§17C-11-7. Lamps and other equipment on bicycles.
Every bicycle when in use at nighttime shall be equipped with a lamp on the front which shall emit a white light visible from a distance of at least five hundred feet to the front and with a red reflector on the rear of a type approved by the department which shall be visible from all distances from fifty feet to three hundred feet to the rear when directly in front of lawful upper beams of head lamps on a motor vehicle. A lamp emitting a red light visible from a distance of five hundred feet to the rear may be used in addition to the red reflector.
(b) No person shall operate a bicycle unless it is equipped with a bell or other device capable of giving a signal audible for a distance of at least one hundred feet, except that a bicycle shall not be equipped with nor shall any person use upon a bicycle any siren or whistle.
(c) Every bicycle shall be equipped with a brake which will enable the operator to make the braked wheels skid on dry, level, clean pavement.

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Ritter Park Play Date

Today is the last of our four day weekend and we had a play date at Ritter Park. We also had agreed to hang out with the neighbors' son while his parents were working. This provided me with a great excuse to load the Yuba Mundo full of children (with permission from the neighbors) and have Elliot and London ride independent. It worked out so great. Three boys on my bike and a backpack.
Bike rack when we arrived.Oliver on the island bridge.London with her sea sand sculptures.All the boys with friends we met, playing "camp."The bike rack when we left. Notice the other two biking on the pathway.
London with her sea-sand scultpures.
All the boys with friends we met, playing "camp."
The bike rack when we left. Notice the two others riding on the pathway.
The weather was the ideal temperature for us. Or as my friend Cara says, "hoodie weather." We were sporting a lot of fleece, but we didn't need our 180s or gloves. We look forward to getting in a few more park days before the temperatures drop and they close the every necessary restrooms.
Miles Walked: 0Biked: 16Bused: 0Drove: 0This week
54.747812.6567.2Since August 14, 2011

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Monday, October 3, 2011

Tethered to Mother Nature

London, two bikes and the trailer with our meals.

The beasts of burden in my life are few and far between. Very little of my time is scheduled for me and the rest is at my discretion. I like this about my life. I like that I am the one who decides what I am doing and where my children will be and how we will get there. While Brent works a full time job and then a few extra jobs, he also has perceivably very little that must be done at a set time this semester. He has two classes on Monday and Wednesdays only and the rest of his days and hours are negotiable. We both discovered this morning how much we are untethered by time and more constrained by the weather. It's not even a very strong bond that keeps us home during inclement times, it's often a choice.

The children and I are enjoying a four-day break from school. Their teachers are at a school conference today and tomorrow and we have had some lazy days so far. There were still some responsibilities to tend to today. Meal swap was still scheduled for this morning and thinking the children would like a morning at the park, we set to meet at Ritter. What I didn't plan for was my husband getting up at 3am to put in a few more hours of work then crawling back into bed at 7. This turned out to be a great thing for me. I left the boys with him this morning (he woke up as I was preparing to leave) and London and I road out into the 40 degree day to trade some dishes with the ladies. We underestimated the chill (hats but no gloves) but we were both ecstatic to feel it. We love the winter.

London brought a broom stick to draw in the sand at Ritter Park this morning. She says this is a goofy Elliot.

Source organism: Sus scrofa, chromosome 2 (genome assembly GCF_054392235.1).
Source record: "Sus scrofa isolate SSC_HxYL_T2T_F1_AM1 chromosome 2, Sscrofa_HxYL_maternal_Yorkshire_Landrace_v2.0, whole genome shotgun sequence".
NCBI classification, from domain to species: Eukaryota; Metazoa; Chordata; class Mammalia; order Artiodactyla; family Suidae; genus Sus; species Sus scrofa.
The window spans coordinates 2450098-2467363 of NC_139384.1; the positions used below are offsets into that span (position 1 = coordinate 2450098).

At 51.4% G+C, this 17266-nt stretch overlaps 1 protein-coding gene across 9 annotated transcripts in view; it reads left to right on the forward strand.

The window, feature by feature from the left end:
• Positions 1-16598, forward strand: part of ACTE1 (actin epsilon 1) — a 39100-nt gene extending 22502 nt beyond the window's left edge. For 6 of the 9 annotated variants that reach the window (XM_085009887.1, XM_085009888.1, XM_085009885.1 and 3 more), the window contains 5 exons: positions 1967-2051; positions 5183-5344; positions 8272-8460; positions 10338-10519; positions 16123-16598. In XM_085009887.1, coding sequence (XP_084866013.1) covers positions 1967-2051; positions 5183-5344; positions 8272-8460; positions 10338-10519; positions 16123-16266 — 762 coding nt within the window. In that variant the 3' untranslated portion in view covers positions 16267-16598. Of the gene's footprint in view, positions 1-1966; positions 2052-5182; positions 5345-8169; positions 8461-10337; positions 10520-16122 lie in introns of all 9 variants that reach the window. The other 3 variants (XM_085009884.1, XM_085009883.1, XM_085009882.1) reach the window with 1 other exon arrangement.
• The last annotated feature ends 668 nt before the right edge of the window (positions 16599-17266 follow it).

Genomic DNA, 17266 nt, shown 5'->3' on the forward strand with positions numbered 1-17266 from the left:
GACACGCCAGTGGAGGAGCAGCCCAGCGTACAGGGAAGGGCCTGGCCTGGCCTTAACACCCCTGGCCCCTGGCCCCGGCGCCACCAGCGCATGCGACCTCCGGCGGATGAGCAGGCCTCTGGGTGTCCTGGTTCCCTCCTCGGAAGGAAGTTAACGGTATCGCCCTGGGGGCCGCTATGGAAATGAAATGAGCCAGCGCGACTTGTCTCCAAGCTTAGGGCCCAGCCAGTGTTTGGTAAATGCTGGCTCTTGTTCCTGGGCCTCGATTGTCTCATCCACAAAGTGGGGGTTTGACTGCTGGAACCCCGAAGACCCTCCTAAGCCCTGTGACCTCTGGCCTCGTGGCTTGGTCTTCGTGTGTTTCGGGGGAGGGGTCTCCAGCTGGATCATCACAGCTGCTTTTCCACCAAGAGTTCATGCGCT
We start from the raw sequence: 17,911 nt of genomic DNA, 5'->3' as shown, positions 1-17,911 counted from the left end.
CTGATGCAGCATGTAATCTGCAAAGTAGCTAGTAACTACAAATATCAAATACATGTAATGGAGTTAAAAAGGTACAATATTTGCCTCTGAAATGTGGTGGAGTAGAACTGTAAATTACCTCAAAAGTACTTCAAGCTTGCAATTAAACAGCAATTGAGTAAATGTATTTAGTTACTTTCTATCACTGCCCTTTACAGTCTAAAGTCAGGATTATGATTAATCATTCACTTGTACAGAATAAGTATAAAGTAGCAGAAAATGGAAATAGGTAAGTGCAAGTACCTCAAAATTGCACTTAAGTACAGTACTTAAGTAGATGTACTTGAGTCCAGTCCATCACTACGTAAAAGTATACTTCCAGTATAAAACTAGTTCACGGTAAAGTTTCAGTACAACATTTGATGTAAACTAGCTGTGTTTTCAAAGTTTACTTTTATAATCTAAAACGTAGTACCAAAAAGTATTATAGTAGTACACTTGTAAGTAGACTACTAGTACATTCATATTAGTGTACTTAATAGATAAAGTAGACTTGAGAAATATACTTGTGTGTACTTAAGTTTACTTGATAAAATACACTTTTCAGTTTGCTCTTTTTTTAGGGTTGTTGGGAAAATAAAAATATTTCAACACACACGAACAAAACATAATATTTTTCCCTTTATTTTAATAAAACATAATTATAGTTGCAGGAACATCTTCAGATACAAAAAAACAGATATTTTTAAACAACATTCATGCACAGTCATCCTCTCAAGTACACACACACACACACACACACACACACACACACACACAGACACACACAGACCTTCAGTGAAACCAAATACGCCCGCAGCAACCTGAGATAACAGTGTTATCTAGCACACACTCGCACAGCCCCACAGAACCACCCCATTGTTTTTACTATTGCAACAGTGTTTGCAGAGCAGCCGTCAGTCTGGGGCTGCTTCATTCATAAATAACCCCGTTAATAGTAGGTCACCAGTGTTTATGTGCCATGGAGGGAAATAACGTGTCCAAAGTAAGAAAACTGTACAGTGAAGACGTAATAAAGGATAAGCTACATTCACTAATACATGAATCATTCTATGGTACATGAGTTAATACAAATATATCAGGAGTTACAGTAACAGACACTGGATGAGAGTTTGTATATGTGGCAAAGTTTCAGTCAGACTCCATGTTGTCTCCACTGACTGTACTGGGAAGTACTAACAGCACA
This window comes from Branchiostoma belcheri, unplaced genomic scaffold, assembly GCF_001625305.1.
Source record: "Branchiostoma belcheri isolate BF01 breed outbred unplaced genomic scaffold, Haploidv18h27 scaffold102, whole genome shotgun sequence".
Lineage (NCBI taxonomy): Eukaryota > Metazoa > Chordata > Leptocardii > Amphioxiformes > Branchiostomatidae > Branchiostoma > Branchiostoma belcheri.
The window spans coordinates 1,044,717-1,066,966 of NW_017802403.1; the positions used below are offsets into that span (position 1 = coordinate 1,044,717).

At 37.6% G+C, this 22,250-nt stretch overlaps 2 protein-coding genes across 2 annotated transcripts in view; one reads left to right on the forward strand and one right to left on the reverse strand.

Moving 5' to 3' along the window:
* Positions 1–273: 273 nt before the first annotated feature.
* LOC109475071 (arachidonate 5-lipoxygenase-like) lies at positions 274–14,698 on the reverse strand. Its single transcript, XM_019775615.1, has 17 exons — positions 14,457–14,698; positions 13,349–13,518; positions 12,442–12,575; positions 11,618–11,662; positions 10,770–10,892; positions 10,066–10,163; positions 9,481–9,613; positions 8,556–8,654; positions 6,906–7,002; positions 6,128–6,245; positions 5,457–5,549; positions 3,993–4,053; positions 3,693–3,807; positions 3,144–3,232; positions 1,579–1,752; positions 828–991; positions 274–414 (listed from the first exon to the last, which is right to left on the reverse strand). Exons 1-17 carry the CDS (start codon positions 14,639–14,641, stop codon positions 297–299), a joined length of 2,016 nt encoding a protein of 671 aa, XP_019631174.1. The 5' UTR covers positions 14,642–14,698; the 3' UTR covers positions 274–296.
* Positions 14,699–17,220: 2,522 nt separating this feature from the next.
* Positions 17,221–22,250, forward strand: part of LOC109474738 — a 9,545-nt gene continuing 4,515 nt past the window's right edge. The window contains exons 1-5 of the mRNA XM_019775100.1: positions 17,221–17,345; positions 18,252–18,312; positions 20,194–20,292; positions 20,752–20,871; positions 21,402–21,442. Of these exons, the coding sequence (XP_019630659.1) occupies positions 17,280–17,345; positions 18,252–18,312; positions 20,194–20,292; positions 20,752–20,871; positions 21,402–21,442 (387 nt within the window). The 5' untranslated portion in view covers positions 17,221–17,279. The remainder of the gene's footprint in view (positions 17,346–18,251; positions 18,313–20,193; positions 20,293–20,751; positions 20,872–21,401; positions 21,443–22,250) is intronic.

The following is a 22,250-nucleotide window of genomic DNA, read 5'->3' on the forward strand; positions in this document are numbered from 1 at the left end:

I don't make a habit of looking at the radar, instead I look at the sky and ask Brent to check the radar. When we returned from the park, Brent was frantically rushing around trying to beat some rain to the office. When he realized he was too late, he also remembered he didn't need to be on campus until noon, so he tucked himself into the basement to work until the showers passed. Mother nature wouldn't have kept him home, but she nudged him just a little.

More hints of fall at Ritter; bare trees.

Miles Walked: 0 Biked: 4 Bused: 0 Drove: 0 This week
54.7 466 12.6 567.2 Since August 14, 2011

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Saturday, October 1, 2011

Feeding Six: Breakfast-Week 1 (rather, day 1)

Saturday October 1, 2011
Pumpkin Pie Spiced Rolls with Salted-Caramel Frosting and Crumbled Pretzels
Adapted from Allrecipes' Clone of a Cinnabon and bakedbree's Salted-Caramel Frosting

It's been previously mentioned that I do not buy cereal for our brood. I am not opposed to cereal. I actually really really enjoy a bowl or two with cold milk. We gave up cereal nearly two years ago because I was exhausted with the expense of five or more boxes a week plus the extra gallon or two of milk. Cereal became the filler for after school snacks and late night husband food cravings. I got fed up with the whole cereal racket in terms of marketing, nutrition, expense, and mess (bowls being found in the office days later).

This breakfast series has been thought about for months. I have tinkered with and talked about how to work this meal into the blog without crowding out the transportation portion. Feeding Six was established with the Shopping Experiences and the Meal Co-op (which has been the most popular post on this site) and I still feel that A Simple Six is about how we do what we do as simply as we can. It began with one of the largest lifestyle changes we have undergone, but has at it's heart the underpinnings of who we are and what we are establishing in our lives, with our time.

Beginning today I will compile each week's breakfasts as photos and a link to any web sources I may have adapted. Maybe some day I will get into food blogging, but for now, I am going to keep it simple. Feeding Six: Breakfast will be about what we eat each morning. I intend to post our adventure on Saturdays. Being what Saturdays are, I am sure you will all forgive and forget if it's Monday before I compile my post. I have the best intentions...sometimes terrible follow through. Please let me know if you want to see more or less and if you have any questions.

Today's breakfast was pumpkin pie spiced rolls with salted-caramel frosting and crumbled pretzels. London had her annual we are surviving back-to-school slumber party last night. The young ladies helped me make the rolls before bed and I got up before them all to put them in the oven.We have two bread machines now, so I made two batches, meaning we have enough for breakfast tomorrow, or what's more likely to happen, a great snack later.